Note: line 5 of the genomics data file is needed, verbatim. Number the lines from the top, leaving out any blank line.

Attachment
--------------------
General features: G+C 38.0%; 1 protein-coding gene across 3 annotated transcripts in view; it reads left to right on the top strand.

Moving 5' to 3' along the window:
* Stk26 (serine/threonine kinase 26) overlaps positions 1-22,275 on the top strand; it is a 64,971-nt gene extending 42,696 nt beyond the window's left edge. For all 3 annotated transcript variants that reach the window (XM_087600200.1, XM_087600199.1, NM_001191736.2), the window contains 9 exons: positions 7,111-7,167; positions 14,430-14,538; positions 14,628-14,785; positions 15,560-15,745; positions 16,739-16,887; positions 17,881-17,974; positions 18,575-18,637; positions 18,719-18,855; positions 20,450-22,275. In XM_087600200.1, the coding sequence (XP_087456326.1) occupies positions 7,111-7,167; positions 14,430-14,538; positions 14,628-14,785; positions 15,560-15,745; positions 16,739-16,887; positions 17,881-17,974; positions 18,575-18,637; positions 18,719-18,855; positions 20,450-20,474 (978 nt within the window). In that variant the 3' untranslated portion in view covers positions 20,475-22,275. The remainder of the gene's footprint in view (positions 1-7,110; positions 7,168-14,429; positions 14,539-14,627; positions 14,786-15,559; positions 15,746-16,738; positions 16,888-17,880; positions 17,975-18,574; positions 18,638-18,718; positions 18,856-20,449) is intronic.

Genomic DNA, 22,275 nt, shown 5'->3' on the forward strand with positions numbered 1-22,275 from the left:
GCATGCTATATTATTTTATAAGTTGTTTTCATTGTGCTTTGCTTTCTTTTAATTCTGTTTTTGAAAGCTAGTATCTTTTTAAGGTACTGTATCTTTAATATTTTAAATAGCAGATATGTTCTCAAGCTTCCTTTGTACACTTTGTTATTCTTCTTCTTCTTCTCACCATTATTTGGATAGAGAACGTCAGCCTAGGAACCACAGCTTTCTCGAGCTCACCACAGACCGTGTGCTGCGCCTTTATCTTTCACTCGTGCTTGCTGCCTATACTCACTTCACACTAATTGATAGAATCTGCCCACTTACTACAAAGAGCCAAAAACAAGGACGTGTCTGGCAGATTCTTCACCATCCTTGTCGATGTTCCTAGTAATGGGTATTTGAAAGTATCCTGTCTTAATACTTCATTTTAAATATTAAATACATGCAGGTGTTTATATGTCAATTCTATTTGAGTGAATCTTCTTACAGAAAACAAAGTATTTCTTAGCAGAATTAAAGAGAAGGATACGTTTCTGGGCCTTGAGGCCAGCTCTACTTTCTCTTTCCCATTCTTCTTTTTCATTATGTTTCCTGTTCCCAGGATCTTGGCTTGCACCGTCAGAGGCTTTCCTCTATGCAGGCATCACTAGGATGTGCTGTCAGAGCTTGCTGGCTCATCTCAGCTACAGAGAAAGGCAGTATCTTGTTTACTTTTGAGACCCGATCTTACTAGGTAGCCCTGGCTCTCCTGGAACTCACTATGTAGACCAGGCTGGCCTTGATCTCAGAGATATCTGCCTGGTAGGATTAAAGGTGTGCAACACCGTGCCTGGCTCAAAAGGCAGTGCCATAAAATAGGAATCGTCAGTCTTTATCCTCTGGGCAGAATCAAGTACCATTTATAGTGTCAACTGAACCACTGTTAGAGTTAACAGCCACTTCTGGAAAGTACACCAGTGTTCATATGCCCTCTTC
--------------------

GCATGCTATATTATTTTATAAGTTGTTTTCATTGTGCTTTGCTTTCTTTTAATTCTGTTTTTGAAAGCTAGTATCTTTTTAAGGTACTGTATCTTTAATATTTTAAATAGCAGATATGTTCTCAAGCTTCCTTTGTACACTTTGTTATTCTTCTTCTTCTTCTCACCATTATTTGGATAGAGAACGTCAGCCTAGGAACCACAGCTTTCTCGAGCTCACCACAGACCGTGTGCTGCGCCTTTATCTTTCACTCGTGCTTGCTGCCTATACTCACTTCACACTAATTGATAGAATCTGCCCACTTACTACAAAGAGCCAAAAACAAGGACGTGTCTGGCAGATTCTTCACCATCCTTGTCGATGTTCCTAGTAATGGGTATTTGAAAGTATCCTGTCTTAATACTTCATTTTAAATATTAAATACATGCAGGTGTTTATATGTCAATTCTATTTGAGTGAATCTTCTTACAGAAAACAAAGTATTTCTTAGCAGAATTAAAGAGAAGGATACGTTTCTGGGCCTTGAGGCCAGCTCTACTTTCTCTTTCCCATTCTTCTTTTTCATTATGTTTCCTGTTCCCAGGATCTTGGCTTGCACCGTCAGAGGCTTTCCTCTATGCAGGCATCACTAGGATGTGCTGTCAGAGCTTGCTGGCTCATCTCAGCTACAGAGAAAGGCAGTATCTTGTTTACTTTTGAGACCCGATCTTACTAGGTAGCCCTGGCTCTCCTGGAACTCACTATGTAGACCAGGCTGGCCTTGATCTCAGAGATATCTGCCTGGTAGGATTAAAGGTGTGCAACACCGTGCCTGGCTCAAAAGGCAGTGCCATAAAATAGGAATCGTCAGTCTTTATCCTCTGGGCAGAATCAAGTACCATTTATAGTGTCAACTGAACCACTGTTAGAGTTAACAGCCACTTCTGGAAAGTACACCAGTGTTCATATGCCCTCTTC